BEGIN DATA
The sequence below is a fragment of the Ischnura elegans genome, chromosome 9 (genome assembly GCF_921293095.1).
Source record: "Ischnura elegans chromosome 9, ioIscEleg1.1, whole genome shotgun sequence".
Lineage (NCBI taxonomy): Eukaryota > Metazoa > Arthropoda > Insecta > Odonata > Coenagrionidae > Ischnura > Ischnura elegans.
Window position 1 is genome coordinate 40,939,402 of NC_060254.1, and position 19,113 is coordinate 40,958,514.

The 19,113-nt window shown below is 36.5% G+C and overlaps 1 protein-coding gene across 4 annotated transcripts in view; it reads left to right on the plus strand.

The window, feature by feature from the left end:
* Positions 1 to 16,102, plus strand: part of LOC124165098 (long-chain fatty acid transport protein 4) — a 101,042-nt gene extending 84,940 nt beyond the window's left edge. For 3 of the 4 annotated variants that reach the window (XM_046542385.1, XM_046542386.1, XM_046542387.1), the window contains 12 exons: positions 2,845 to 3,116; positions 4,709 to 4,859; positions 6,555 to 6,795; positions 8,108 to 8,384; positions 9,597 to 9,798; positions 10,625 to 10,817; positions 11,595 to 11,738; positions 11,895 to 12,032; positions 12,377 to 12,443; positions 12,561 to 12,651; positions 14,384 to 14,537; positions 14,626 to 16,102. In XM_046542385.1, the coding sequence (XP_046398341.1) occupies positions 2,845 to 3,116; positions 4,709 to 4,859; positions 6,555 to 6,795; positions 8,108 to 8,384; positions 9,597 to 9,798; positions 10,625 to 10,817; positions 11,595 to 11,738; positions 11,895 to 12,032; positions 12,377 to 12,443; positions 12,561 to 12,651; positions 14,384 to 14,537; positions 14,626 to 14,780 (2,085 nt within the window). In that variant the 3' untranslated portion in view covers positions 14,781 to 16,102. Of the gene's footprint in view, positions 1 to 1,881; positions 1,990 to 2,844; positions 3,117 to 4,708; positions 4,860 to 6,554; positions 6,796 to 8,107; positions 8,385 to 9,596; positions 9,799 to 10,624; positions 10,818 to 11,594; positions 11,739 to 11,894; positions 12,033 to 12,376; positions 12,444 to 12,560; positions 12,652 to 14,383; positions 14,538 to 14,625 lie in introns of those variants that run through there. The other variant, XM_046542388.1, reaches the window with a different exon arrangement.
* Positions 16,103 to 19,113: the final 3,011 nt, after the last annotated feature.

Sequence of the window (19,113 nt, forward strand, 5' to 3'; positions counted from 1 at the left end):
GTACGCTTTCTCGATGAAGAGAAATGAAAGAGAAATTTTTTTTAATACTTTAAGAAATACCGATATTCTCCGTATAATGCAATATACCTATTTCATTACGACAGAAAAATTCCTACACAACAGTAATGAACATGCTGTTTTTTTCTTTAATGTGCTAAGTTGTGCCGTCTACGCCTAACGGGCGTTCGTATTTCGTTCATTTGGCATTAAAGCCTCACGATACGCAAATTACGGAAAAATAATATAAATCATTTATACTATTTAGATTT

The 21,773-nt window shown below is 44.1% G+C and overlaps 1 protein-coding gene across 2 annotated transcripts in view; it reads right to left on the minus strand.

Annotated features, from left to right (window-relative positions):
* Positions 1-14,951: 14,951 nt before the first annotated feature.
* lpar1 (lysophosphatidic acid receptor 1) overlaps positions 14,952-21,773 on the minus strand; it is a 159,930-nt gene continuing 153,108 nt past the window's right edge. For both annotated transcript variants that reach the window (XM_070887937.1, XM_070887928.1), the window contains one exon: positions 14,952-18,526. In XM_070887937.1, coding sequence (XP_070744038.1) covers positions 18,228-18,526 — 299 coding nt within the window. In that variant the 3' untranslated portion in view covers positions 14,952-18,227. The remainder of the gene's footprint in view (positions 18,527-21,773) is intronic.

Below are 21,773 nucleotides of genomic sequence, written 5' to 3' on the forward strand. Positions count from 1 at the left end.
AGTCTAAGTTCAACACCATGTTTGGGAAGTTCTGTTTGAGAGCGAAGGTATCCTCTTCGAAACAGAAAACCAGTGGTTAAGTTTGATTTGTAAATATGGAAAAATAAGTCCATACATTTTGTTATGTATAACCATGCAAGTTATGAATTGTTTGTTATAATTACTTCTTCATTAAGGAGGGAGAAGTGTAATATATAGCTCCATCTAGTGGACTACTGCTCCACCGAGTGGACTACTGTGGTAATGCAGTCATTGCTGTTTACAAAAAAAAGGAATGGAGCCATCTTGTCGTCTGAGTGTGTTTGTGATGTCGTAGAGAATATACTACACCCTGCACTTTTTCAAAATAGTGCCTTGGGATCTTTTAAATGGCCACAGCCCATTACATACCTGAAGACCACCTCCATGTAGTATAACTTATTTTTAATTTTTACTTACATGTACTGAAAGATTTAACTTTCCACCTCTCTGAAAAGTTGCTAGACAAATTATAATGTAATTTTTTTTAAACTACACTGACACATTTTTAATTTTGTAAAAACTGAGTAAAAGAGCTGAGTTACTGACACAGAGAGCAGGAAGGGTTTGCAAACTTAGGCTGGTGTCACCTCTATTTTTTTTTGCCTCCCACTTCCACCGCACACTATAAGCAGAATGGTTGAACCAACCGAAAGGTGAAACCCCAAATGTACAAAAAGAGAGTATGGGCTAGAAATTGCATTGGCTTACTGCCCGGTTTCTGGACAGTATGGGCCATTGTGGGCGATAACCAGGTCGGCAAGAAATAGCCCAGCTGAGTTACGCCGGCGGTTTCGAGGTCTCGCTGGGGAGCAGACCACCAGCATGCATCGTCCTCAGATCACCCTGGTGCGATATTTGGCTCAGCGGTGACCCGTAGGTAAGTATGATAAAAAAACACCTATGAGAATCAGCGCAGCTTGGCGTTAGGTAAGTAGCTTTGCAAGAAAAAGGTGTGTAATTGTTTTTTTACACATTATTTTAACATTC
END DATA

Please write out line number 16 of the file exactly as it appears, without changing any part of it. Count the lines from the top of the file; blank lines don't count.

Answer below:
AGTCTAAGTTCAACACCATGTTTGGGAAGTTCTGTTTGAGAGCGAAGGTATCCTCTTCGAAACAGAAAACCAGTGGTTAAGTTTGATTTGTAAATATGGAAAAATAAGTCCATACATTTTGTTATGTATAACCATGCAAGTTATGAATTGTTTGTTATAATTACTTCTTCATTAAGGAGGGAGAAGTGTAATATATAGCTCCATCTAGTGGACTACTGCTCCACCGAGTGGACTACTGTGGTAATGCAGTCATTGCTGTTTACAAAAAAAAGGAATGGAGCCATCTTGTCGTCTGAGTGTGTTTGTGATGTCGTAGAGAATATACTACACCCTGCACTTTTTCAAAATAGTGCCTTGGGATCTTTTAAATGGCCACAGCCCATTACATACCTGAAGACCACCTCCATGTAGTATAACTTATTTTTAATTTTTACTTACATGTACTGAAAGATTTAACTTTCCACCTCTCTGAAAAGTTGCTAGACAAATTATAATGTAATTTTTTTTAAACTACACTGACACATTTTTAATTTTGTAAAAACTGAGTAAAAGAGCTGAGTTACTGACACAGAGAGCAGGAAGGGTTTGCAAACTTAGGCTGGTGTCACCTCTATTTTTTTTTGCCTCCCACTTCCACCGCACACTATAAGCAGAATGGTTGAACCAACCGAAAGGTGAAACCCCAAATGTACAAAAAGAGAGTATGGGCTAGAAATTGCATTGGCTTACTGCCCGGTTTCTGGACAGTATGGGCCATTGTGGGCGATAACCAGGTCGGCAAGAAATAGCCCAGCTGAGTTACGCCGGCGGTTTCGAGGTCTCGCTGGGGAGCAGACCACCAGCATGCATCGTCCTCAGATCACCCTGGTGCGATATTTGGCTCAGCGGTGACCCGTAGGTAAGTATGATAAAAAAACACCTATGAGAATCAGCGCAGCTTGGCGTTAGGTAAGTAGCTTTGCAAGAAAAAGGTGTGTAATTGTTTTTTTACACATTATTTTAACATTC